Before time began God chose us for salvation, but in time, once we were born and living in this world, we still needed to be brought to saving faith. That’s the way God has determined that people are saved, only through faith in Jesus as their savior. So how would God bring those he has chosen to faith in Jesus?

  Pauls says, He called you through our gospel. As Luther says, the Holy Spirit calls us by the gospel and enlightens us with his gifts. He makes sure that we learn the truth about God and the way of salvation in Jesus. As he tells the Thessalonians, this teaching of the truth about salvation can come either by word of mouth or by a letter from us, from God’s apostles and prophets.

  This reminds us that part of the work of the Holy Spirit is to make sure that what was taught by Jesus and the apostles was recorded and preserved so that people still today can learn the truth by word of mouth, from those who tell them what the Bible says, or by reading for themselves the letters, the words that the Holy Spirit caused the Apostles and Prophets to write. Remember that Jesus promised that when the Holy Spirit came upon them, he would enable them to remember everything Jesus had taught them.

  The Holy Spirit caused men of God to record the good news that God fulfilled his promise and sent his one and only perfect Son into this sin filled world. They recorded what they saw and heard, that Jesus showed himself to be the Son of God by his many miracles, that he suffered and died on the cross, that he was buried, and then rose again on the third day, just as he said he would. It is this gospel, this good news, that the Holy Spirit uses to enlighten us, to overcome our spiritual blindness, to create a pure heart and a right spirit within us and give us the new birth that we need. As Paul told the Corinthians, no one can say that Jesus is Lord, except by the Holy Spirit. If you believe and confess that Jesus is your Lord and your only hope for salvation it wasn’t by your own thinking or choosing, it was by a miracle of the Holy Spirit worked in you through the gospel.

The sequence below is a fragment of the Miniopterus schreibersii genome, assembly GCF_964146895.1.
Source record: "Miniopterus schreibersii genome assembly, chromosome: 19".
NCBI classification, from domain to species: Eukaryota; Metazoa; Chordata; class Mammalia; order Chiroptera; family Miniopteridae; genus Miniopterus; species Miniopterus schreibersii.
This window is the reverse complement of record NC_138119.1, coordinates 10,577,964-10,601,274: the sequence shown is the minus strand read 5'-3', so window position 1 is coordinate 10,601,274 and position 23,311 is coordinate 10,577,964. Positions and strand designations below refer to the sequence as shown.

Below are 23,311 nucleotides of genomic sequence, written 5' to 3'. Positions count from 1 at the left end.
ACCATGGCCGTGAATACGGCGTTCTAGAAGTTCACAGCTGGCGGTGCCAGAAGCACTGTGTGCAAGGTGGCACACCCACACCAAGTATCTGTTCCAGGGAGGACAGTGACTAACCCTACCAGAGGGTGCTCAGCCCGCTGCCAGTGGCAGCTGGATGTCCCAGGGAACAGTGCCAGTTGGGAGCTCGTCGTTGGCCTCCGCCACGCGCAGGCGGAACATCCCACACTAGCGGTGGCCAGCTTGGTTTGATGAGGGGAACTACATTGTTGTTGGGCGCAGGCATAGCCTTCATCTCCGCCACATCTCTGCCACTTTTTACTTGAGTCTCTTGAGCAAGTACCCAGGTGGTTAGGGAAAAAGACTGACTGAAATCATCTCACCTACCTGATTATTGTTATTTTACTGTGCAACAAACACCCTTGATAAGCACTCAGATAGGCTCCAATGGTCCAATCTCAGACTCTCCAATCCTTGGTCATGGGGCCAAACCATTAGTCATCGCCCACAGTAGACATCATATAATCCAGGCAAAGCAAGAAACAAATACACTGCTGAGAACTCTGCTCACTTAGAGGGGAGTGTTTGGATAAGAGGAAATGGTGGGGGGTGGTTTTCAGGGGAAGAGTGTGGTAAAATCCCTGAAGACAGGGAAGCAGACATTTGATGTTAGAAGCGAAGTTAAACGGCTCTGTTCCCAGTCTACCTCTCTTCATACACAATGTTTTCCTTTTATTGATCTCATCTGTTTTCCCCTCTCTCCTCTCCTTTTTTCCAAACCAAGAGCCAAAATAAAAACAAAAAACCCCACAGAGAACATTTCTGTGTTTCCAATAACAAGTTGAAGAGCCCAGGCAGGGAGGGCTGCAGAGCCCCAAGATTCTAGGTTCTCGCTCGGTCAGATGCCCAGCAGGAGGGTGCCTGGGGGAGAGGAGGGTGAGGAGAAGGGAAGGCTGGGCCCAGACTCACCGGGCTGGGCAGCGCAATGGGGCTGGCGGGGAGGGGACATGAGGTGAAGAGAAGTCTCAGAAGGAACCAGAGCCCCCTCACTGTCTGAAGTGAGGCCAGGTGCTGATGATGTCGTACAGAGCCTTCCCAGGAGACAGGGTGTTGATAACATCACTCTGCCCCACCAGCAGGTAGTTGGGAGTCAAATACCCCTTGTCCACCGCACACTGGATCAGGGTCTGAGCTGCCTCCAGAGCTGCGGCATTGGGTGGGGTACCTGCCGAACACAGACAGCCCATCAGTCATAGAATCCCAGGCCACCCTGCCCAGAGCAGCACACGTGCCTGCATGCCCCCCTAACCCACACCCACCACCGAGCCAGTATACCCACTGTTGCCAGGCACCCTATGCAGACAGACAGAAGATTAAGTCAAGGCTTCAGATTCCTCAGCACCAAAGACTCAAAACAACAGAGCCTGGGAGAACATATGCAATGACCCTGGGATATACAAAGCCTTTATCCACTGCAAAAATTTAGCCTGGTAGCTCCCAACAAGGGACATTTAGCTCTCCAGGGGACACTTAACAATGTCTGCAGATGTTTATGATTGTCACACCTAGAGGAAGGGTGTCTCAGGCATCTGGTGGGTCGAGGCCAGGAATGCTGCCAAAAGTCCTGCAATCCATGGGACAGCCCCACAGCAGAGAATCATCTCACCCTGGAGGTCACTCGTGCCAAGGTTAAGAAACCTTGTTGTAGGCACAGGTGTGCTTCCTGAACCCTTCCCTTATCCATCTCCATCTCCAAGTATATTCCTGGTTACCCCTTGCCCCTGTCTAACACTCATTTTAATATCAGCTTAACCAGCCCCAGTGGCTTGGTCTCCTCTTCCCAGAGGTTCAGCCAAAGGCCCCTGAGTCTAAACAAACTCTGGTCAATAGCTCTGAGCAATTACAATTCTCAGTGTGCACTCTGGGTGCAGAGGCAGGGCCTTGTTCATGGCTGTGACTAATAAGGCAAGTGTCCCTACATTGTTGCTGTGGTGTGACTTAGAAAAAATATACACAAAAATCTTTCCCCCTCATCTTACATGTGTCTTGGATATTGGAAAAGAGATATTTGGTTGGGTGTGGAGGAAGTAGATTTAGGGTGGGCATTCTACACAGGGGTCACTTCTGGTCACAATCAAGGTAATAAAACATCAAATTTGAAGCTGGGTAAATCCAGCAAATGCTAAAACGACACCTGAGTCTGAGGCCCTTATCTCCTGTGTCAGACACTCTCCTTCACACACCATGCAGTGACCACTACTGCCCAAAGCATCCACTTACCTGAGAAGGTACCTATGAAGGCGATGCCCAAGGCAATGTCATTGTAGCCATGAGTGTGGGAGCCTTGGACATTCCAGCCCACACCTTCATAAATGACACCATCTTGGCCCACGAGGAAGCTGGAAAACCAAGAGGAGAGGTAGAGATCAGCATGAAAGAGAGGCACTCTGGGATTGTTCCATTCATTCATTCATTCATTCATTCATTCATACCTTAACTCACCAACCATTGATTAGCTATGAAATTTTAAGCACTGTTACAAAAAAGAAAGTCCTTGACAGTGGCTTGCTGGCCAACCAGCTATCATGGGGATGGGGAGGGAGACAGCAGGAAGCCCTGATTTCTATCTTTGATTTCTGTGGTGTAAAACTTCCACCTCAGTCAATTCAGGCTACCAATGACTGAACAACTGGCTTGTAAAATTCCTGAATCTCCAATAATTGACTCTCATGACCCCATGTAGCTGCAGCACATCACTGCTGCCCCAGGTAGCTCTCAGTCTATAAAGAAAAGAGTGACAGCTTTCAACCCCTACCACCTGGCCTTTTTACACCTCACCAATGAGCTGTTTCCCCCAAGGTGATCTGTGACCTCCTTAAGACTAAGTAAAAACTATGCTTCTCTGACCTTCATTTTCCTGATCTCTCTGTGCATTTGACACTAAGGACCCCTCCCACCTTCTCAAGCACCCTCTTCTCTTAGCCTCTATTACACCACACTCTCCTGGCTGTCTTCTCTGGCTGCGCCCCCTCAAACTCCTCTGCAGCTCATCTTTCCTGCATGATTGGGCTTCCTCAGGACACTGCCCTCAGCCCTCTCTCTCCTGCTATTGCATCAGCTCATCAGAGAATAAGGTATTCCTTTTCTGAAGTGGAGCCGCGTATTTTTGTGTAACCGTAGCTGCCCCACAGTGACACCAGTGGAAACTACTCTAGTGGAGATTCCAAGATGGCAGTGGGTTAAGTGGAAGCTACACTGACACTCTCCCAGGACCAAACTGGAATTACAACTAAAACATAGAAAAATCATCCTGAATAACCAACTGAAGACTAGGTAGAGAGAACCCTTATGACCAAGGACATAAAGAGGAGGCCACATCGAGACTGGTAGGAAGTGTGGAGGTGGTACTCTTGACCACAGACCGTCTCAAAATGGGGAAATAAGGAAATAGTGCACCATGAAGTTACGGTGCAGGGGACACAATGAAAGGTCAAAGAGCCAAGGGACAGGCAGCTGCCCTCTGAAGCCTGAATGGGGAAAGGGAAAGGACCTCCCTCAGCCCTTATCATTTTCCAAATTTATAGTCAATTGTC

Through Spirit-worked faith in Jesus we have salvation, we have the gift of eternal life. But the Bible doesn’t teach once-saved-always-saved. Paul warns that those who think they are standing firm in the faith need to watch out or they may fall from the faith. Remember Peter and how he bragged that he would never deny his Lord, but then he did deny him three times in one night! Paul says, stand firm and hold on to the teachings that were passed along to you.